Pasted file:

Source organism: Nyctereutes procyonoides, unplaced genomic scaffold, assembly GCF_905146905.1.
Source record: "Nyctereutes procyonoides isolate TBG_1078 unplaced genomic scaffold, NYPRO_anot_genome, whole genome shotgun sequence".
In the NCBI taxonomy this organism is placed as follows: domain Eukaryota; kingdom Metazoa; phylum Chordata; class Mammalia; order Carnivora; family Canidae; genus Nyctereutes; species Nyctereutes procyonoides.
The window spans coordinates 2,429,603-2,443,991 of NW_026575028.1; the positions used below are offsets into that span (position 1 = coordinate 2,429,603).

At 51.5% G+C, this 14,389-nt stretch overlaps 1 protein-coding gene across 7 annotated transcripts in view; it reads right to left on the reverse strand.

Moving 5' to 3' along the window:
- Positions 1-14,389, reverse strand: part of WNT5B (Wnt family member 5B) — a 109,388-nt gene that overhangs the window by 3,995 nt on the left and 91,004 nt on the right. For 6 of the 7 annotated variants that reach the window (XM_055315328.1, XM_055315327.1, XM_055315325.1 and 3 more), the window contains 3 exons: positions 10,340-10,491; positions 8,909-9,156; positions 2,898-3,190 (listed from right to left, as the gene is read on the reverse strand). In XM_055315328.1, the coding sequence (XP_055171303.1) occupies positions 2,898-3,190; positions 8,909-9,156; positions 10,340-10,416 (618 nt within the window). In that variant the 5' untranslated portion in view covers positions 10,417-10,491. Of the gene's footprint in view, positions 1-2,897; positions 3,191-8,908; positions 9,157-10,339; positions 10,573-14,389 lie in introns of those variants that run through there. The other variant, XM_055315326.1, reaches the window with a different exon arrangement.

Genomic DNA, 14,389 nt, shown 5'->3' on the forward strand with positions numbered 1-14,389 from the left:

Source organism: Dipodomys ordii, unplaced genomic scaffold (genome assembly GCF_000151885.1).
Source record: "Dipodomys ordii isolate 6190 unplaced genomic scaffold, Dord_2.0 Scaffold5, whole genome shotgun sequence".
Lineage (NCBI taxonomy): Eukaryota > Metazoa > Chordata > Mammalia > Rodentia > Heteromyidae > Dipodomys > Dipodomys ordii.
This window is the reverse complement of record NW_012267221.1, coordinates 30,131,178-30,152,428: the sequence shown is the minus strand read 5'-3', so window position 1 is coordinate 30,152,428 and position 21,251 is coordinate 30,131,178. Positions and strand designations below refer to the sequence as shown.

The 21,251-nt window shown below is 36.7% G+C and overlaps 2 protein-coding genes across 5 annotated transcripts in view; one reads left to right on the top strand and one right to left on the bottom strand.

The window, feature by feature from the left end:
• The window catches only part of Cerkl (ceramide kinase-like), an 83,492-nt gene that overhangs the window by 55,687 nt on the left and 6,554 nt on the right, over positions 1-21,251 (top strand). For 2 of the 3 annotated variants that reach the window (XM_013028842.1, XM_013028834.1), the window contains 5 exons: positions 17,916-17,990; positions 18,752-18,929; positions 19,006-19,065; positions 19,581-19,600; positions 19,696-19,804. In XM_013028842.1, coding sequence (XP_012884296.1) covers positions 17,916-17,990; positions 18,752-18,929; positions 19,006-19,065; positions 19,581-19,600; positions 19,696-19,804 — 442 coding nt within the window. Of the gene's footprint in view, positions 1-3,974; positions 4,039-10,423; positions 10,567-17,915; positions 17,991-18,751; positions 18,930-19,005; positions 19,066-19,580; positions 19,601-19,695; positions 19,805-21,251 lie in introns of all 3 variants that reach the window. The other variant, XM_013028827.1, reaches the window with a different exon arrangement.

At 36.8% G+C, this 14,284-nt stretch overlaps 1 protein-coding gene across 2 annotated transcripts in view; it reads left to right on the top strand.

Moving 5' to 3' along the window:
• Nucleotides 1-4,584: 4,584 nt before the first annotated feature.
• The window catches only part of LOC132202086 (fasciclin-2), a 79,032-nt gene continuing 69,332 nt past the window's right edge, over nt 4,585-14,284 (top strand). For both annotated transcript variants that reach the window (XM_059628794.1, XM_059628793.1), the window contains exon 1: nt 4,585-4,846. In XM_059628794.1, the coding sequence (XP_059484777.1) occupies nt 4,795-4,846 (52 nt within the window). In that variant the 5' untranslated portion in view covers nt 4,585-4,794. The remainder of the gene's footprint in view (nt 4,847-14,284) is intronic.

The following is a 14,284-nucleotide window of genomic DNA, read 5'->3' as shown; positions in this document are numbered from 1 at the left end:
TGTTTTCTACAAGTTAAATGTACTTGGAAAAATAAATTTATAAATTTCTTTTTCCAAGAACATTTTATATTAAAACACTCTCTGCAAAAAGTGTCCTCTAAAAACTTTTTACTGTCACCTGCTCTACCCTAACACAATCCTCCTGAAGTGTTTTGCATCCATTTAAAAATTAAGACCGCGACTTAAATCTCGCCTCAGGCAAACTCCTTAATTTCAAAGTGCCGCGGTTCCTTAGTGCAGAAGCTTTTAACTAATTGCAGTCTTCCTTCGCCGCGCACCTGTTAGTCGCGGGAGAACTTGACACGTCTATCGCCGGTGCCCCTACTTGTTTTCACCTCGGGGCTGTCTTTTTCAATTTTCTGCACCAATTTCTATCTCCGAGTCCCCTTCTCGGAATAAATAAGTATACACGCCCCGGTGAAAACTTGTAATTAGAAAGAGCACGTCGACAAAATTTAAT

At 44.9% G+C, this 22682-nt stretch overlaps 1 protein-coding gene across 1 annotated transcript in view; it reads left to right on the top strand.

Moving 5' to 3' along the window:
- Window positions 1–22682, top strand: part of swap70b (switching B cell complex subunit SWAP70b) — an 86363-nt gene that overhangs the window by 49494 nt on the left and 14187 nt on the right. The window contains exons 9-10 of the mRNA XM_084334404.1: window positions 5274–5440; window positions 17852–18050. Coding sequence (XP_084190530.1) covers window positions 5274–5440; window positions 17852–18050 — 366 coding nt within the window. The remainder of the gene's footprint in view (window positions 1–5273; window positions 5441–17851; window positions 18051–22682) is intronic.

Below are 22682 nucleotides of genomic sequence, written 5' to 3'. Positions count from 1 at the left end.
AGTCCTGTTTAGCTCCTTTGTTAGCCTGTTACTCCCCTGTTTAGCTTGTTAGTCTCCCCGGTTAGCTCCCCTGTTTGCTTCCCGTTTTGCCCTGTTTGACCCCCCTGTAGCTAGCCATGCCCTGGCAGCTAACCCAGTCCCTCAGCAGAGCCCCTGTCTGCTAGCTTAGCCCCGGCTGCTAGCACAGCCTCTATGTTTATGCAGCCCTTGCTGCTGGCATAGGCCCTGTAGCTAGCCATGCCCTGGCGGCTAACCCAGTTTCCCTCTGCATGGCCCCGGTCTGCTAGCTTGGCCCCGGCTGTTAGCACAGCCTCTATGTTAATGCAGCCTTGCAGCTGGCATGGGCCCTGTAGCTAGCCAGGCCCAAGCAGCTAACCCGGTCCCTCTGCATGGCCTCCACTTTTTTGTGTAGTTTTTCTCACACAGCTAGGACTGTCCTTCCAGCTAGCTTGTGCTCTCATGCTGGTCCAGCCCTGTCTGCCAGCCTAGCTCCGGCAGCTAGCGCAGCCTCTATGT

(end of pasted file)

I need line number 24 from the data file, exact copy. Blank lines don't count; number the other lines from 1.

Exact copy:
- Window positions 1–22682, top strand: part of swap70b (switching B cell complex subunit SWAP70b) — an 86363-nt gene that overhangs the window by 49494 nt on the left and 14187 nt on the right. The window contains exons 9-10 of the mRNA XM_084334404.1: window positions 5274–5440; window positions 17852–18050. Coding sequence (XP_084190530.1) covers window positions 5274–5440; window positions 17852–18050 — 366 coding nt within the window. The remainder of the gene's footprint in view (window positions 1–5273; window positions 5441–17851; window positions 18051–22682) is intronic.